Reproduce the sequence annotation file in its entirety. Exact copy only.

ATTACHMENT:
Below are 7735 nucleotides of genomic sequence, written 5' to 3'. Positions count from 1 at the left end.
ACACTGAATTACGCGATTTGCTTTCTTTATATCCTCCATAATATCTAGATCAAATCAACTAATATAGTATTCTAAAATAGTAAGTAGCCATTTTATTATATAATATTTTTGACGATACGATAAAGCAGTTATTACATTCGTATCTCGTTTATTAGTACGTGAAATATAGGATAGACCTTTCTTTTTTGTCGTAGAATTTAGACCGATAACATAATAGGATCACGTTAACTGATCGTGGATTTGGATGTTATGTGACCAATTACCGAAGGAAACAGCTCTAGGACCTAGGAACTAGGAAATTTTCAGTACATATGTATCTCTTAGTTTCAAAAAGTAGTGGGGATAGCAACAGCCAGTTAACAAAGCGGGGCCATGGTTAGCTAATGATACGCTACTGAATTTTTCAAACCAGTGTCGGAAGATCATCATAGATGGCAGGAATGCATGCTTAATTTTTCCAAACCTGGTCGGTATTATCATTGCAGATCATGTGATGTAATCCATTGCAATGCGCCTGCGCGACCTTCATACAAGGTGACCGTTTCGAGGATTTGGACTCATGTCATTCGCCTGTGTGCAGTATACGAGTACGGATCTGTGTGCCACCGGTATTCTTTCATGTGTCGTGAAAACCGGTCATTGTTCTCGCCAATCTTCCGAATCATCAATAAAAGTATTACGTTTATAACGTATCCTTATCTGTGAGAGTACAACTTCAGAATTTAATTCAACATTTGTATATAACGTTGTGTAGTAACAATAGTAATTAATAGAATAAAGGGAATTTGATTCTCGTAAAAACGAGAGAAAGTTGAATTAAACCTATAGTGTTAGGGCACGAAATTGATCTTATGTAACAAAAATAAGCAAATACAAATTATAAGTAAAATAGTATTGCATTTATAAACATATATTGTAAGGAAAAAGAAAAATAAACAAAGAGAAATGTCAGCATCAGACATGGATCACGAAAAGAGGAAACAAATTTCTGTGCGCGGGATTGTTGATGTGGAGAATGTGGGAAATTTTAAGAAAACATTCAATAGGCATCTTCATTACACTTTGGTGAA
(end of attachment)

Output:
Below are 7735 nucleotides of genomic sequence, written 5' to 3'. Positions count from 1 at the left end.
ACACTGAATTACGCGATTTGCTTTCTTTATATCCTCCATAATATCTAGATCAAATCAACTAATATAGTATTCTAAAATAGTAAGTAGCCATTTTATTATATAATATTTTTGACGATACGATAAAGCAGTTATTACATTCGTATCTCGTTTATTAGTACGTGAAATATAGGATAGACCTTTCTTTTTTGTCGTAGAATTTAGACCGATAACATAATAGGATCACGTTAACTGATCGTGGATTTGGATGTTATGTGACCAATTACCGAAGGAAACAGCTCTAGGACCTAGGAACTAGGAAATTTTCAGTACATATGTATCTCTTAGTTTCAAAAAGTAGTGGGGATAGCAACAGCCAGTTAACAAAGCGGGGCCATGGTTAGCTAATGATACGCTACTGAATTTTTCAAACCAGTGTCGGAAGATCATCATAGATGGCAGGAATGCATGCTTAATTTTTCCAAACCTGGTCGGTATTATCATTGCAGATCATGTGATGTAATCCATTGCAATGCGCCTGCGCGACCTTCATACAAGGTGACCGTTTCGAGGATTTGGACTCATGTCATTCGCCTGTGTGCAGTATACGAGTACGGATCTGTGTGCCACCGGTATTCTTTCATGTGTCGTGAAAACCGGTCATTGTTCTCGCCAATCTTCCGAATCATCAATAAAAGTATTACGTTTATAACGTATCCTTATCTGTGAGAGTACAACTTCAGAATTTAATTCAACATTTGTATATAACGTTGTGTAGTAACAATAGTAATTAATAGAATAAAGGGAATTTGATTCTCGTAAAAACGAGAGAAAGTTGAATTAAACCTATAGTGTTAGGGCACGAAATTGATCTTATGTAACAAAAATAAGCAAATACAAATTATAAGTAAAATAGTATTGCATTTATAAACATATATTGTAAGGAAAAAGAAAAATAAACAAAGAGAAATGTCAGCATCAGACATGGATCACGAAAAGAGGAAACAAATTTCTGTGCGCGGGATTGTTGATGTGGAGAATGTGGGAAATTTTAAGAAAACATTCAATAGGCATCTTCATTACACTTTGGTGAA